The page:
This course gives a graduate level overview of concepts and techniques for statistical modeling of structured data.

Much of the data we see is in an unstructured form – text, images, videos, etc. How do we efficiently learn to extract structured information from such raw data? This could involve tasks such as parsing a sentence, creating a tabulated summary of the information in a webpage, adding tags to an image, recognizing objects in images, etc. The common thread across these applications is that predicting the output requires assignments to multiple interdependent variables.

In this course, we will study topics in structured learning and prediction, with a focus on ideas that have emerged in the last couple of decades. We will look at several techniques for structured output learning and prediction using examples from natural language processing, computer vision and related areas.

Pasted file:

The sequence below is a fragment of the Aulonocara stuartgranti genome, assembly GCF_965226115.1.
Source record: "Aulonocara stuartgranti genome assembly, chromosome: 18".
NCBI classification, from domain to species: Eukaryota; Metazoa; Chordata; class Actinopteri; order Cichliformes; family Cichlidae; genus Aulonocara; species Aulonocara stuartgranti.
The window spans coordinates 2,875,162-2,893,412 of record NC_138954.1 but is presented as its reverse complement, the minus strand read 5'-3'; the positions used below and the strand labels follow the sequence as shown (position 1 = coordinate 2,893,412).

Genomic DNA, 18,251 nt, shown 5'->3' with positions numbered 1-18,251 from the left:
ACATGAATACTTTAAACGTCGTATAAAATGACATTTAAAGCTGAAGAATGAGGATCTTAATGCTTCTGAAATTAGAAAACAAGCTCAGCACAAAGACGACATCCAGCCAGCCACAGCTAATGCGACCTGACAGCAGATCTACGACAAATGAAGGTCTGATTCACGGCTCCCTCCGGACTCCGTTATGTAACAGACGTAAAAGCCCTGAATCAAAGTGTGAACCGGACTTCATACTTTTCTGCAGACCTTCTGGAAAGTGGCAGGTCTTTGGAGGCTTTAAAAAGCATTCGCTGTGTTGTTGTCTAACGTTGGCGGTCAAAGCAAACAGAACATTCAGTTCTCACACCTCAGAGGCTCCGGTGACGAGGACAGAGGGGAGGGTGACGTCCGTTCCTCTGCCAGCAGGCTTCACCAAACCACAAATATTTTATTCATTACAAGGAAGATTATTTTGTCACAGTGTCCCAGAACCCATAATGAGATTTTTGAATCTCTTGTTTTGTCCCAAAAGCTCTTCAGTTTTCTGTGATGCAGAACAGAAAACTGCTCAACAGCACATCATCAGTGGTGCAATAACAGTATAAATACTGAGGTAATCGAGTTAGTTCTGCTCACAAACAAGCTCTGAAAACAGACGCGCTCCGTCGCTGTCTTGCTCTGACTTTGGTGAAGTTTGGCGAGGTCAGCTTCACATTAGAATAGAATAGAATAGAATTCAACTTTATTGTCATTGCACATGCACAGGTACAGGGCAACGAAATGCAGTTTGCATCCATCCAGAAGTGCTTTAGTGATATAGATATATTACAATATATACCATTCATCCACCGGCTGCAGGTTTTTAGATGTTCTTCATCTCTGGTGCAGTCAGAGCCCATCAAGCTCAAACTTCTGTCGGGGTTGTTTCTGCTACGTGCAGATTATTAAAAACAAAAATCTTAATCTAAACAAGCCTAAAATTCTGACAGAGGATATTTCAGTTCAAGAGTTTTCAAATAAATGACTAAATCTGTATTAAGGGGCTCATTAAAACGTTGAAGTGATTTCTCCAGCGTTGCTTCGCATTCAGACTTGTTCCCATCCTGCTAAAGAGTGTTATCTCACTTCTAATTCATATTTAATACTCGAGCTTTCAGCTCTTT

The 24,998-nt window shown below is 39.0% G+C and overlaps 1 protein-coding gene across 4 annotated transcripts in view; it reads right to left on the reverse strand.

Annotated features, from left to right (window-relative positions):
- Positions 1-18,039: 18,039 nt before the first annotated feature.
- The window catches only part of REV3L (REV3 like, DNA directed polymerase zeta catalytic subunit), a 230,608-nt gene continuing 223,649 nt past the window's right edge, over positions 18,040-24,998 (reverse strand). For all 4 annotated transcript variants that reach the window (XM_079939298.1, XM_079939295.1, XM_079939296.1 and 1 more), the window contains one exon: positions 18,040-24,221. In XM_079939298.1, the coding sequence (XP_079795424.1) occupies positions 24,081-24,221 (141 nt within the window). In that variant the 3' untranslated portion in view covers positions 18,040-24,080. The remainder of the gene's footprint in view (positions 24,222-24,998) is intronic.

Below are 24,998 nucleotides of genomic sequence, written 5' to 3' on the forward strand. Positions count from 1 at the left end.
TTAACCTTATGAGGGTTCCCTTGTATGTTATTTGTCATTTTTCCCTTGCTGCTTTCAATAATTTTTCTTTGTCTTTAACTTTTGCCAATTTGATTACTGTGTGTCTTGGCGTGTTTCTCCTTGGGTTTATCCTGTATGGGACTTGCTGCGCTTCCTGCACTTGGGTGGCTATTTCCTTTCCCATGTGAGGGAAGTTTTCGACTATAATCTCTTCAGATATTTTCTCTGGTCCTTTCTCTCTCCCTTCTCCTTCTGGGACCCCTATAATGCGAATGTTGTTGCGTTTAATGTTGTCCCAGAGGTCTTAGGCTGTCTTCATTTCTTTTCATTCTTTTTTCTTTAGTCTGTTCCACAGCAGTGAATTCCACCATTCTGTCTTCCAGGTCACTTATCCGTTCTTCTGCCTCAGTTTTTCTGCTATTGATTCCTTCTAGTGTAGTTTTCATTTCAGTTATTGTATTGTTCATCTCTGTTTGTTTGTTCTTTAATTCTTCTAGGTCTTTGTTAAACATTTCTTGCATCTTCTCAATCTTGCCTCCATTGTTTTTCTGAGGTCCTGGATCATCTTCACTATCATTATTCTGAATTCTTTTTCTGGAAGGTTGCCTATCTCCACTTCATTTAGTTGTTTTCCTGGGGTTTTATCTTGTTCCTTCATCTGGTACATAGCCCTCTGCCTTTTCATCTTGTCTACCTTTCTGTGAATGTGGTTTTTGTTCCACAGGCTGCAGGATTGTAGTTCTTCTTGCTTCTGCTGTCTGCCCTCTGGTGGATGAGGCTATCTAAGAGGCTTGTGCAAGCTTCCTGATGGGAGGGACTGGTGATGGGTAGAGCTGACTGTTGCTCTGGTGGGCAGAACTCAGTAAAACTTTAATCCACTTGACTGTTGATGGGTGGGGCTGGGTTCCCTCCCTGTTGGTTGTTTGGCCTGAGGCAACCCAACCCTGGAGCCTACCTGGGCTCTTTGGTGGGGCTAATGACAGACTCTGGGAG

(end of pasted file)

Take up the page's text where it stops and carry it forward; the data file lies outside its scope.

See course information for details about course mechanics and policies.

Meetings & Staff

Lectures: Mon & Wed, 11:50AM – 01:10PM at WEB L103

Instructor: Vivek Srikumar

Office 3126 MEB
Email svivek at cs dot utah dot edu
Office hours Wed 2:00 PM, 3126 MEB, or by appointment

Teaching Assistant: Xingyuan Pan

Email xpan at cs dot utah dot edu
Office Hours Tue 1:30 PM – 2:30 PM (MEB 3115)

Please prefix any emails to the instructor or the TA with the course number CS 6961.

Discussion forum: We will be using Canvas. Please use the discussion forum as the preferred medium for interacting with the instructor and the teaching assistants rather than emailing directly.

Course objectives, or: What can I expect to learn?

The first third of the semester will consist of lectures. After that, lectures will be followed by student presentations in class. At the end of the course, you should be able to critically read current literature and use the ideas learned to:

  1. Define structured models for new problems,

  2. Identify or develop learning paradigms given constraints on available data and time for training, and

  3. Identify or develop inference algorithms for predicting outputs given computational constraints.